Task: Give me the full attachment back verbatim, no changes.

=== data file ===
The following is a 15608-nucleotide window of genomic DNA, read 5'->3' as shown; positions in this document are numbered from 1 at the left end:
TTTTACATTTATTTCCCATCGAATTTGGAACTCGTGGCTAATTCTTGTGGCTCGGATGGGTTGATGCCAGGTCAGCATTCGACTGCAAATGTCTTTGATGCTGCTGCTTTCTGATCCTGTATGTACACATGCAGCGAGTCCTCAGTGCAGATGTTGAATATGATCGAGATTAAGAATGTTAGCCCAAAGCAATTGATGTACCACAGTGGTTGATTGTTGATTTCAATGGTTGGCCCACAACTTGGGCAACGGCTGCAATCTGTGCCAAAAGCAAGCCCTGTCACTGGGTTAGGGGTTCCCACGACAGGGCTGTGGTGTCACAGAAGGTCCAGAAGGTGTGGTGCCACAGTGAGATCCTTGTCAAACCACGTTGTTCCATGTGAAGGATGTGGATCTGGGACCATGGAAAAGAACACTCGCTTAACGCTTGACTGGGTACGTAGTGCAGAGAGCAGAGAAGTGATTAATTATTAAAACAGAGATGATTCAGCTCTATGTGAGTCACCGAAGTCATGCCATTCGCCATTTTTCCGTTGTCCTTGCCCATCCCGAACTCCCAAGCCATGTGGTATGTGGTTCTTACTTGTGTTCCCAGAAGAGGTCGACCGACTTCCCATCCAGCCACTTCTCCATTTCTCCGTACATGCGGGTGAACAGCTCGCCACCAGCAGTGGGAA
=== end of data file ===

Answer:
The following is a 15608-nucleotide window of genomic DNA, read 5'->3' as shown; positions in this document are numbered from 1 at the left end:
TTTTACATTTATTTCCCATCGAATTTGGAACTCGTGGCTAATTCTTGTGGCTCGGATGGGTTGATGCCAGGTCAGCATTCGACTGCAAATGTCTTTGATGCTGCTGCTTTCTGATCCTGTATGTACACATGCAGCGAGTCCTCAGTGCAGATGTTGAATATGATCGAGATTAAGAATGTTAGCCCAAAGCAATTGATGTACCACAGTGGTTGATTGTTGATTTCAATGGTTGGCCCACAACTTGGGCAACGGCTGCAATCTGTGCCAAAAGCAAGCCCTGTCACTGGGTTAGGGGTTCCCACGACAGGGCTGTGGTGTCACAGAAGGTCCAGAAGGTGTGGTGCCACAGTGAGATCCTTGTCAAACCACGTTGTTCCATGTGAAGGATGTGGATCTGGGACCATGGAAAAGAACACTCGCTTAACGCTTGACTGGGTACGTAGTGCAGAGAGCAGAGAAGTGATTAATTATTAAAACAGAGATGATTCAGCTCTATGTGAGTCACCGAAGTCATGCCATTCGCCATTTTTCCGTTGTCCTTGCCCATCCCGAACTCCCAAGCCATGTGGTATGTGGTTCTTACTTGTGTTCCCAGAAGAGGTCGACCGACTTCCCATCCAGCCACTTCTCCATTTCTCCGTACATGCGGGTGAACAGCTCGCCACCAGCAGTGGGAA